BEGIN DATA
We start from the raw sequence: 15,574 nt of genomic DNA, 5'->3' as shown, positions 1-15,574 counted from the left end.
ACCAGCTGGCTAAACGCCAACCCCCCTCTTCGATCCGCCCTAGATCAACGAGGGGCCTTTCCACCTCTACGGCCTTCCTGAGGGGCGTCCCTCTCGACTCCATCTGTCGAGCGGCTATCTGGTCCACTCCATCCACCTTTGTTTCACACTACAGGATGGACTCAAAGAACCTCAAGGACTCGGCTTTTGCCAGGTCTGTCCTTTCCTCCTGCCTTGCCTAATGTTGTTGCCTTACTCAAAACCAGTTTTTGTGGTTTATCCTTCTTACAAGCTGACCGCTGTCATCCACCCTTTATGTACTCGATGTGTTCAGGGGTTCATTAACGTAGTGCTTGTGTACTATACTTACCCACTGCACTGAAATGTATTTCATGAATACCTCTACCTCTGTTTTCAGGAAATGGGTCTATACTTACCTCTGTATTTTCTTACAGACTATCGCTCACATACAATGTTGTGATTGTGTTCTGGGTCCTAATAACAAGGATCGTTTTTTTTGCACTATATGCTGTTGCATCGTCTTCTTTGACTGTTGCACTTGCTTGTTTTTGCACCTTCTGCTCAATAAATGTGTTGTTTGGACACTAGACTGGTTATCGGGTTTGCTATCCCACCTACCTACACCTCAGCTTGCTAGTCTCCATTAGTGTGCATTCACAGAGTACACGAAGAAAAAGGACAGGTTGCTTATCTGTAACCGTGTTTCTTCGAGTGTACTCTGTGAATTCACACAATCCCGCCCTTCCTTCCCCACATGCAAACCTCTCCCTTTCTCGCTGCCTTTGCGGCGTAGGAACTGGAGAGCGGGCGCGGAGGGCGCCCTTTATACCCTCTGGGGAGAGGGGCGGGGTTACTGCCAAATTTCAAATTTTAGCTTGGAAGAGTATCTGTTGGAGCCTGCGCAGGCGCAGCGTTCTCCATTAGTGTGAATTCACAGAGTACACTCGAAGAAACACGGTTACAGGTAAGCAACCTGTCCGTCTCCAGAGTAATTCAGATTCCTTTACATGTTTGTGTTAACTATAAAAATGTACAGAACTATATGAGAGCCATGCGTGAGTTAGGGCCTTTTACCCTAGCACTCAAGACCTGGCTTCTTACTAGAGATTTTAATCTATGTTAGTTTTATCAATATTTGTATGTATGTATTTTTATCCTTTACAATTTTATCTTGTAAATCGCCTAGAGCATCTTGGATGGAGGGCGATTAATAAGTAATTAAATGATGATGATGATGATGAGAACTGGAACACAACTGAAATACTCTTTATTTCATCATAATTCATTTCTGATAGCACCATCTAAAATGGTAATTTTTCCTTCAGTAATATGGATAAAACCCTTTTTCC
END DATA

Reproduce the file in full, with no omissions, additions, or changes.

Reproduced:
We start from the raw sequence: 15,574 nt of genomic DNA, 5'->3' as shown, positions 1-15,574 counted from the left end.
ACCAGCTGGCTAAACGCCAACCCCCCTCTTCGATCCGCCCTAGATCAACGAGGGGCCTTTCCACCTCTACGGCCTTCCTGAGGGGCGTCCCTCTCGACTCCATCTGTCGAGCGGCTATCTGGTCCACTCCATCCACCTTTGTTTCACACTACAGGATGGACTCAAAGAACCTCAAGGACTCGGCTTTTGCCAGGTCTGTCCTTTCCTCCTGCCTTGCCTAATGTTGTTGCCTTACTCAAAACCAGTTTTTGTGGTTTATCCTTCTTACAAGCTGACCGCTGTCATCCACCCTTTATGTACTCGATGTGTTCAGGGGTTCATTAACGTAGTGCTTGTGTACTATACTTACCCACTGCACTGAAATGTATTTCATGAATACCTCTACCTCTGTTTTCAGGAAATGGGTCTATACTTACCTCTGTATTTTCTTACAGACTATCGCTCACATACAATGTTGTGATTGTGTTCTGGGTCCTAATAACAAGGATCGTTTTTTTTGCACTATATGCTGTTGCATCGTCTTCTTTGACTGTTGCACTTGCTTGTTTTTGCACCTTCTGCTCAATAAATGTGTTGTTTGGACACTAGACTGGTTATCGGGTTTGCTATCCCACCTACCTACACCTCAGCTTGCTAGTCTCCATTAGTGTGCATTCACAGAGTACACGAAGAAAAAGGACAGGTTGCTTATCTGTAACCGTGTTTCTTCGAGTGTACTCTGTGAATTCACACAATCCCGCCCTTCCTTCCCCACATGCAAACCTCTCCCTTTCTCGCTGCCTTTGCGGCGTAGGAACTGGAGAGCGGGCGCGGAGGGCGCCCTTTATACCCTCTGGGGAGAGGGGCGGGGTTACTGCCAAATTTCAAATTTTAGCTTGGAAGAGTATCTGTTGGAGCCTGCGCAGGCGCAGCGTTCTCCATTAGTGTGAATTCACAGAGTACACTCGAAGAAACACGGTTACAGGTAAGCAACCTGTCCGTCTCCAGAGTAATTCAGATTCCTTTACATGTTTGTGTTAACTATAAAAATGTACAGAACTATATGAGAGCCATGCGTGAGTTAGGGCCTTTTACCCTAGCACTCAAGACCTGGCTTCTTACTAGAGATTTTAATCTATGTTAGTTTTATCAATATTTGTATGTATGTATTTTTATCCTTTACAATTTTATCTTGTAAATCGCCTAGAGCATCTTGGATGGAGGGCGATTAATAAGTAATTAAATGATGATGATGATGATGAGAACTGGAACACAACTGAAATACTCTTTATTTCATCATAATTCATTTCTGATAGCACCATCTAAAATGGTAATTTTTCCTTCAGTAATATGGATAAAACCCTTTTTCC